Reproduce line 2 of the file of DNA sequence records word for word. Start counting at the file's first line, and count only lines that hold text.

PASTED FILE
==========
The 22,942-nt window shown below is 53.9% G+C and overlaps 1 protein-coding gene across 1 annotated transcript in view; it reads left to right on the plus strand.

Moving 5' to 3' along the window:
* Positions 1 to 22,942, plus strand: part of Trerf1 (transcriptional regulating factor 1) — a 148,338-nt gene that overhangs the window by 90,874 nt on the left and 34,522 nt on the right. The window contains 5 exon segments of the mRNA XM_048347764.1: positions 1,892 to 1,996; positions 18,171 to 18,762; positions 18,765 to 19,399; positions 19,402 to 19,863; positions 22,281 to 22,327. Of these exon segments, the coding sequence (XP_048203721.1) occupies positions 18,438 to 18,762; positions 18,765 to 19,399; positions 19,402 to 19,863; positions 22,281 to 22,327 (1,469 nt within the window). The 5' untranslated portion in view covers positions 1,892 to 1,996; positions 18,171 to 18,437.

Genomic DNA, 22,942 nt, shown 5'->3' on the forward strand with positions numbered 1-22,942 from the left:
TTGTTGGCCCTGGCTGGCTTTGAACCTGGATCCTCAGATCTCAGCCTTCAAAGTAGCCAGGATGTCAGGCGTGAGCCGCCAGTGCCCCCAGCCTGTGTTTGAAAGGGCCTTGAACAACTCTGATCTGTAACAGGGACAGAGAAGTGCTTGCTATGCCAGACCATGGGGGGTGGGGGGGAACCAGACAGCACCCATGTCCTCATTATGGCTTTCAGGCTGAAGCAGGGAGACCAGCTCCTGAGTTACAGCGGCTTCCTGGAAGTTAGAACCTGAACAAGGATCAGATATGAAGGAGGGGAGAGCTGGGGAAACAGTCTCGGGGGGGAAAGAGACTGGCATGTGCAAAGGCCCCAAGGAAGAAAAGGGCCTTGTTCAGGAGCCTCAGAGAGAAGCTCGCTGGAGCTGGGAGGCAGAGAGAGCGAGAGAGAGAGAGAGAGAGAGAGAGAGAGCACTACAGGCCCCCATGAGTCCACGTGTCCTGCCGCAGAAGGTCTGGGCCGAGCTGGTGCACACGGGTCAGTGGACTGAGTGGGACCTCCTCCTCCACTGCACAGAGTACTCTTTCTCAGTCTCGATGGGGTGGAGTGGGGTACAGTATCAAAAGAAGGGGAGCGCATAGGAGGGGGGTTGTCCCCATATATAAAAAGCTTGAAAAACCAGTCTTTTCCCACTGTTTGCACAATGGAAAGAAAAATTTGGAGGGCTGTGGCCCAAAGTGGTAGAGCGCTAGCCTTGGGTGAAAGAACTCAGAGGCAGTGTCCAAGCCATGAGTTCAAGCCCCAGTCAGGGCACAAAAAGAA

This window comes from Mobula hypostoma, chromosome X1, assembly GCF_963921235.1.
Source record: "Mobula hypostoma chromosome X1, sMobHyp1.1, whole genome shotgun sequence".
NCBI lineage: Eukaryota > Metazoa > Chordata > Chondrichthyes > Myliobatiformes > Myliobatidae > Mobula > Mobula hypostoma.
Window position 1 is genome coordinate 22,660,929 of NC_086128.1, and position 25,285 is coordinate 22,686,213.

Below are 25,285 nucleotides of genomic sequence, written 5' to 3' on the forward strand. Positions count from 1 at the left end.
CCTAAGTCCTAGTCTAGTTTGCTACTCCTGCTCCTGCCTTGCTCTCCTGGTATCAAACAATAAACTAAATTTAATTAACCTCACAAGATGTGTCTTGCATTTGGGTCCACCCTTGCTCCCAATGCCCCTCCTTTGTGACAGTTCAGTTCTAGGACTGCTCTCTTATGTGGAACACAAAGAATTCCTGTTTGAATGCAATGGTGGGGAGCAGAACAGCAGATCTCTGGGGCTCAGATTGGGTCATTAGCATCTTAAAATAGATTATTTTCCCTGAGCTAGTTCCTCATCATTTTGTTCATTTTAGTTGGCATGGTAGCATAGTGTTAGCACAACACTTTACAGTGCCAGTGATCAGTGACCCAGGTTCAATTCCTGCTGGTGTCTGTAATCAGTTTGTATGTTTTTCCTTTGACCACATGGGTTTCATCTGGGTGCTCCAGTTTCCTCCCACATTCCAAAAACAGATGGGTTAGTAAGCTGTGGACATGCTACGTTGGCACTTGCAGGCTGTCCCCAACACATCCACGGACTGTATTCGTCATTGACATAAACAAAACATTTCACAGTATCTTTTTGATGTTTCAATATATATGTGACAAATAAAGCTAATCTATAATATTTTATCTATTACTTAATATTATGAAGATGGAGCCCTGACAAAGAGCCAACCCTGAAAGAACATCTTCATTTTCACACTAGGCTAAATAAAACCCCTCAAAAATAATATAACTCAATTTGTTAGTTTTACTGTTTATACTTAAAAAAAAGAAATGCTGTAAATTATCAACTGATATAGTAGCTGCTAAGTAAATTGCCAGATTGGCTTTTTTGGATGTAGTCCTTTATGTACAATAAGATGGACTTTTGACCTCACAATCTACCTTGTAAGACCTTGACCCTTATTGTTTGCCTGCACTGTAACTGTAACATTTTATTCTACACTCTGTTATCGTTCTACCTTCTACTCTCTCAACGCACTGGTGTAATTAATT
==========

Moving 5' to 3' along the window: